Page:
Video Review: Robbie Williams “Angels (US Version)”

Smoke the from the sewers clouds the buildings. Lightning flares against the top floors of the apartment building amid the police sirens. Robbie Williams wakes up and rubs the left side of his face. He sits up in bed, running his hands from over his head to his chin, shell-shocked by his loneliness once again. He turns towards the turntable and puts the needle on the record. He sits back in bed, his hands folded as though in prayer, rocking back and forth.

After listening to music, he gets dressed and lifts up the window, stepping  over the windowsill onto the balcony. He finds his coat and then climbs up to the roof. Below, he sees several homeless men sleeping by a closed store. One man grips his empty liquor bottle.

He walks along the ledge, spreading his arms out.  Standing at a car are three women, talking. A cab driver sleeps in his car while a man sleeps in a phone booth.

A woman, in her bra and panties, leans her body against the window, her fingers gracing the screen. She returns to bed where a man kisses her on the neck. He continues to kiss her shoulder but she pulls his hand away. She walks back to the window.

Two women watch him on the ledge, concerned he may jump. The cab driver wakes up and stares at the windshield wipers moving on the windows. A young mother, with a crying baby, watches him from the sidewalk.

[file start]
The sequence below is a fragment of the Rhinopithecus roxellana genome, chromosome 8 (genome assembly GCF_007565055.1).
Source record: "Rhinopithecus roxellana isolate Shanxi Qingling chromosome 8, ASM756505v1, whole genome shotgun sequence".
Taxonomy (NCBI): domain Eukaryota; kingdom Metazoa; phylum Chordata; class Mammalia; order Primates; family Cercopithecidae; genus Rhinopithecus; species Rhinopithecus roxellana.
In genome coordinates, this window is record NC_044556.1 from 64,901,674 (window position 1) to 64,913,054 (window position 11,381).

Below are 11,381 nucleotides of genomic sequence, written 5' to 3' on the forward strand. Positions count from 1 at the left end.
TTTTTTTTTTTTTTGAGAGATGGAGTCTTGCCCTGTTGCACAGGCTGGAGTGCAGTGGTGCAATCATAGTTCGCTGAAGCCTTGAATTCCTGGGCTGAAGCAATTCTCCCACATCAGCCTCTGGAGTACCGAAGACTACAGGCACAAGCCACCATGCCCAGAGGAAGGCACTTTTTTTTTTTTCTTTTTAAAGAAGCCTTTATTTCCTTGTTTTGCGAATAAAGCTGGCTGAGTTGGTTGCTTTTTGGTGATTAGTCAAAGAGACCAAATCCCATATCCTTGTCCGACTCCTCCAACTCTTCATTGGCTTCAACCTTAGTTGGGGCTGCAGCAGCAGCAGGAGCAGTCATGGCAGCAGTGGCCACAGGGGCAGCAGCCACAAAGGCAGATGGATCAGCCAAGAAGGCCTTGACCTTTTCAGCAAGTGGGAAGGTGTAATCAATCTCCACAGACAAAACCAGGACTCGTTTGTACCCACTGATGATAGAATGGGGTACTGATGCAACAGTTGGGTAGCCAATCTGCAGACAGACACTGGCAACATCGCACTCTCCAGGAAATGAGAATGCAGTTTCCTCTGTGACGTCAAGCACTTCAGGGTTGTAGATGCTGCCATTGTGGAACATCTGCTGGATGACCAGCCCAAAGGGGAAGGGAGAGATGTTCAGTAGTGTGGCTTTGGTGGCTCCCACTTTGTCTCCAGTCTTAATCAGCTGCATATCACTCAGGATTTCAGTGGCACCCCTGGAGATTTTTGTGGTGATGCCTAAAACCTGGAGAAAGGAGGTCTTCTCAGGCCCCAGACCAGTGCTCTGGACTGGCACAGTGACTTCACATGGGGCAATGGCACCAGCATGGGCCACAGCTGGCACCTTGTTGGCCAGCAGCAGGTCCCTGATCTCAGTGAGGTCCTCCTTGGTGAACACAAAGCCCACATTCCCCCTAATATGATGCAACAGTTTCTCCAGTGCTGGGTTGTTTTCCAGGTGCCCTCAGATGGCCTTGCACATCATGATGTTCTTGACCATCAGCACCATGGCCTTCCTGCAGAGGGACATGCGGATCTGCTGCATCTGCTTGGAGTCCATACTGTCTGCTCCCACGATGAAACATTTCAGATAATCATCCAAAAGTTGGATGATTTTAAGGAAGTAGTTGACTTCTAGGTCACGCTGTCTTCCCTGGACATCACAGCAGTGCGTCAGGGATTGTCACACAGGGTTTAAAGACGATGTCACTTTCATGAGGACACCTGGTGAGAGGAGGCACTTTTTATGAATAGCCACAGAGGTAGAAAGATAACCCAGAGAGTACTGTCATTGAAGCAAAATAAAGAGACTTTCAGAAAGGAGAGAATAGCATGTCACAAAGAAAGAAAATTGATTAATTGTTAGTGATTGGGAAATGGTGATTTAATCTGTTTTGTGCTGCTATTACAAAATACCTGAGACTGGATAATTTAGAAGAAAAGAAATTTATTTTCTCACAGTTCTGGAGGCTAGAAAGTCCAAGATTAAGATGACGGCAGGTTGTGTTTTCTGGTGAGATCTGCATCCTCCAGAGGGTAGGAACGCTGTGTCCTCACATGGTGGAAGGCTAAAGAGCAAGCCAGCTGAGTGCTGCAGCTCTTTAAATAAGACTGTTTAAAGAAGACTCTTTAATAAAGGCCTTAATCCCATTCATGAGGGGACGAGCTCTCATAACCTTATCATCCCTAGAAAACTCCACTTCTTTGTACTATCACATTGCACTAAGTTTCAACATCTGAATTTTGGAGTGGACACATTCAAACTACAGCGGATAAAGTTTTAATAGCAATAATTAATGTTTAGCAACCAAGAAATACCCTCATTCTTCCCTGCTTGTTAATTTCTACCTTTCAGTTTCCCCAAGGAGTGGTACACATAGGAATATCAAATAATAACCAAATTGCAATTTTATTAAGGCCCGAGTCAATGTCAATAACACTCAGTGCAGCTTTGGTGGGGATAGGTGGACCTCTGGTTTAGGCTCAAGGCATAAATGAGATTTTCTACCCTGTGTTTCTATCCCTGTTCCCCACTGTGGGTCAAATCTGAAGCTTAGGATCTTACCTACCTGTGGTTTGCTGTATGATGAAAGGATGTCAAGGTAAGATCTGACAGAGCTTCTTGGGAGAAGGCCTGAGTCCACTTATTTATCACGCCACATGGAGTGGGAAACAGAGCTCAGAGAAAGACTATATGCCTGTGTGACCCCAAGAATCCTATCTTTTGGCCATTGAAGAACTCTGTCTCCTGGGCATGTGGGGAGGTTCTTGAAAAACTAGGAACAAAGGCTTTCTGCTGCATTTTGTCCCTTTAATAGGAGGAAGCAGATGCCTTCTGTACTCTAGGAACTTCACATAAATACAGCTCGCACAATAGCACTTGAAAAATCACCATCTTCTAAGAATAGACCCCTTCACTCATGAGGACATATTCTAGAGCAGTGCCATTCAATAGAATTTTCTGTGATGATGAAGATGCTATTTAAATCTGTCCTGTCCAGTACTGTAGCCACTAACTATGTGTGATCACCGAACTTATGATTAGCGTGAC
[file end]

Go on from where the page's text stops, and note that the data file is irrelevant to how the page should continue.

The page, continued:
The two women dance in the street. A crowd of people join them. The homeless men wake up and are captivated by Williams. The cab driver gets out of his car to get a better look at him. He hugs his jacket close to his chest.

The next day, he crosses the street with a smile. He has survived another day.

Rating: 4.5/5

Spreading his arms out on the ledge, breathing the damp air, Robbie Williams searches for redemption. As he walks the ledge, he has no intention of jumping it. However, the adrenaline from knowing one wrong step could end it invigorates him and in it, he finds salvation.

The onlookers wait for the inevitable. The cab driver thinks he’s a spectacle. The two women are edge, anxious but soon get bored by it. The man in the telephone booth seems as though he has found someone who understands. However, the homeless men do not judge. With their worn faces, they plead and try to offer some guidance.

Although guilt may be haunting Williams, it’s his ex-girlfriend  who has become anesthetized. Another man kisses her and she lies there motionless, closing her eyes out of habit. She gazes out the window, seeking answers. However, both are seeking an emotional release through reckless behavior.

But there is hope for Williams. He seems to have found some sort of peace. The grateful smile at the end to himself, though, thanks the strangers who saved him.

Director: Samuel Bayer Year: 1999

Pam Avoledo Administrator
Pam Avoledo spends her time binge-watching classic teen dramas and stands firm in her pro-Leyton stance. She also received her journalism degree in 2006 from Oakland University. Her work has been published in the White Wall Review, Sledgehammer Lit ,Greatest City Collective, 45 Magazine ,Fevers of the Mind, Daily Drunk Mag\'s Kirstofia anthology. and forthcoming in Scrawl Place

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